Jerry Lee Lewis plays Broadway
Thursday, August 19, 2010
– Jerry Lee Lewis is going to Broadway - well at least to see the musical "The Million Dollar Quartet" and perform with the cast after the show, according to the New York Times.
Lewis will go to the Big Apple for the Sept. 10 performance of the show about Lewis, Johnny Cash, Elvis Presley and Carl Perkins, who recorded together at Sun Records in 1956.
Levis Kreis plays the roll of Lewis in the musical and won a Tony award for his role.
Lewis and Kreis will duet on a song on the Killer's upcoming disc, "Mean Old Man."
More news for Jerry Lee Lewis
CD reviews for Jerry Lee Lewis
Mean Old Man
Jerry Lee Lewis's 2006 guest-star glutted release "Last Man Standing" proved to be the legendary piano-pumper's biggest selling album ever. Seeking similar results, the Killer's new all-star album is less incendiary, but creates several indelible moments.
Produced by session drumming legend Jim Keltner, the disc was released in two editions, one containing 10 tracks, and the deluxe 18-song version reviewed here. Besides offering Lewis a powerful backbeat, Keltner »»»
Greatest Live Performances of the '50s, '60s, and '70s (DVD)
Less than thrilled by the geriatric somnambulance of the "Last Man Standing" DVD? Check out this delightful compilation of vintage Jerry Lee Lewis performances.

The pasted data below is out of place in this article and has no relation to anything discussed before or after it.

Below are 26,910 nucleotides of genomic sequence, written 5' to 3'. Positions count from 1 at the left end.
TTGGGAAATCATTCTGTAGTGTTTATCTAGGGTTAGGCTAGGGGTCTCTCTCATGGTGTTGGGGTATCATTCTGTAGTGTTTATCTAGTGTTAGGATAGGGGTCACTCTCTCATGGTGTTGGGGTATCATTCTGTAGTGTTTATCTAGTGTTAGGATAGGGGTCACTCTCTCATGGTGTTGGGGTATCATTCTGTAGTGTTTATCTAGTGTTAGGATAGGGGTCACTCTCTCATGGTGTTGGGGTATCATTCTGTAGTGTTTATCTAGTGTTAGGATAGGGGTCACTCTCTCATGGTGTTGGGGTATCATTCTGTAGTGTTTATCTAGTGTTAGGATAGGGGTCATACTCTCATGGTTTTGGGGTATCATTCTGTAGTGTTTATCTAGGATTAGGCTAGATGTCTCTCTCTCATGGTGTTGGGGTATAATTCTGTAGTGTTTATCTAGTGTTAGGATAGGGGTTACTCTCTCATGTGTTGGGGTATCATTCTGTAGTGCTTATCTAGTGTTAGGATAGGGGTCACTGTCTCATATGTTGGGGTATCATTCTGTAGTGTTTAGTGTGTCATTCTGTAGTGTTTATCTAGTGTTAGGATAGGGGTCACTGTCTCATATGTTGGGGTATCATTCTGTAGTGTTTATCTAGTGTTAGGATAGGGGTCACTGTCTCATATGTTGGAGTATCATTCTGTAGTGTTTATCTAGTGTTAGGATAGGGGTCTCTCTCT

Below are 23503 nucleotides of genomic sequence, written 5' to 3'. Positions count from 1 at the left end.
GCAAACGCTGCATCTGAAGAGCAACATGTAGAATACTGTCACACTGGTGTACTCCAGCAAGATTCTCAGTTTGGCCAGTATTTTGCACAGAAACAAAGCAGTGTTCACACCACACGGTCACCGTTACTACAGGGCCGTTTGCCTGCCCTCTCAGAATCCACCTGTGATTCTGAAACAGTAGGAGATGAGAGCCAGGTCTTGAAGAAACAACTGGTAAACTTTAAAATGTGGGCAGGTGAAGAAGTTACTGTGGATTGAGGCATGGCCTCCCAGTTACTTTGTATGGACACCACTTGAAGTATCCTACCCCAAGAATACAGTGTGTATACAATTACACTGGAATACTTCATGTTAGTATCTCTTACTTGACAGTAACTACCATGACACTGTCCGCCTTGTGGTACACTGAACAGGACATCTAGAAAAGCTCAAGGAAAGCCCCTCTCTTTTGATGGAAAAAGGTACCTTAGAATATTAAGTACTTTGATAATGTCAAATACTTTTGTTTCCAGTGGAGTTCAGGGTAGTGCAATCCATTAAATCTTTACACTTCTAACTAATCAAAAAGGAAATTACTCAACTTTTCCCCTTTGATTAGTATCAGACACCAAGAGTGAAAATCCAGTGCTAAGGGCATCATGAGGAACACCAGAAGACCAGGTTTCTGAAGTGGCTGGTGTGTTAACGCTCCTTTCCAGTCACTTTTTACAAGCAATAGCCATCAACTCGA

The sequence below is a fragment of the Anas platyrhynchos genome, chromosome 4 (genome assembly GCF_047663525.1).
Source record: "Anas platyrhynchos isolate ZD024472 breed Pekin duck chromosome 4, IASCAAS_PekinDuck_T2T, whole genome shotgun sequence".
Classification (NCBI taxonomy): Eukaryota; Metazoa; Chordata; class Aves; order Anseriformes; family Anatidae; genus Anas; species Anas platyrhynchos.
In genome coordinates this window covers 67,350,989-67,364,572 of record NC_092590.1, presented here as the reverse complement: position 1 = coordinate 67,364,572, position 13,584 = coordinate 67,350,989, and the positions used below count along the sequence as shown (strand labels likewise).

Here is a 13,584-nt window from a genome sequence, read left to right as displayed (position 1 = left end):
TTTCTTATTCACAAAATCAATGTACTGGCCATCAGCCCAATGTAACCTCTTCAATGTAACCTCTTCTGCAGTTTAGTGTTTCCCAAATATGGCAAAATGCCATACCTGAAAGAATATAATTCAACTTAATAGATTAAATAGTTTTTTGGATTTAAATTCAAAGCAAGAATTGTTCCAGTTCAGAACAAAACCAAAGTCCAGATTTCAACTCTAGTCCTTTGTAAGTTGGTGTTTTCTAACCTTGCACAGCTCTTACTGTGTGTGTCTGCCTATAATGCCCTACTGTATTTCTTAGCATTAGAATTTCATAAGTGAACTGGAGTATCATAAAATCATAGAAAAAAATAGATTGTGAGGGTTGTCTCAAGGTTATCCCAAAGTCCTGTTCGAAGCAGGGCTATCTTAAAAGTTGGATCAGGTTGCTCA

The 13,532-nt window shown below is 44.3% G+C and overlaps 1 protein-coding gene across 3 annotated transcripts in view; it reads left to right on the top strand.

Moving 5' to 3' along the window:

Bolstered with a 1993 interview at Sun Studios, Lewis' story is sketchily woven together by bare-bones narration that neatly sets up each cluster of performances. The 1950s are represented with oft-seen appearances on "The Steve Allen Show" ("Whole Lotta Shakin' Goin' On") and "The »»»
Last Man Standing
Eleven years after his last major label release, piano-pumpin' rock 'n' roll pioneer Jerry Lee Lewis returns with a 21-song set recorded in 2003 chock-filled with major classic rock, blues and country stars.
As is common nowadays, many stars overdubbed their contributions at a later date. Smarter duet partners such as Jimmy Page ("Rock 'n' Roll"), Eric Clapton ("Trouble in Mind") and B.B. King ("Before the Night Is Over"), were content to add snarling guitar riffs to Lewis' sizzling keyboard pyrotechnics. »»»
Editorial: Walking the talk
When names like Hank Williams, Johnny Cash, Waylon and the Hag are invoked, you're talking hard core country. These are the touchstones of country , the guys who made country music what it was and still is (or maybe can be). When these folks would sing about being down-and-out and the rough-and-tumble, they knew of what they were singing about. Fast forward a few years to the country singers of today. »»»
Concert Review: Steve Earle doesn't rest (on laurels)
If you didn't realize Steve Earle had a new disc out, "The Low Highway," it would have been no problem realizing that quite and quickly.
That was because Earle started the two-hour show with three straight tracks from "The Low Highway," and he would not be done for the night. The title track of was a midtempo effort... »»»
Concert Review: The Howlin' Brothers leave the radar behind
The Howlin' Brothers - this trio, in reality, contains no brothers - are about eight years into their career and on their fifth album. To say they've been under the radar screen may be an understatement. You couldn't even say they've been flying under that screen because they have stuck very close to their Nashville environs.... »»»
Country News Digest
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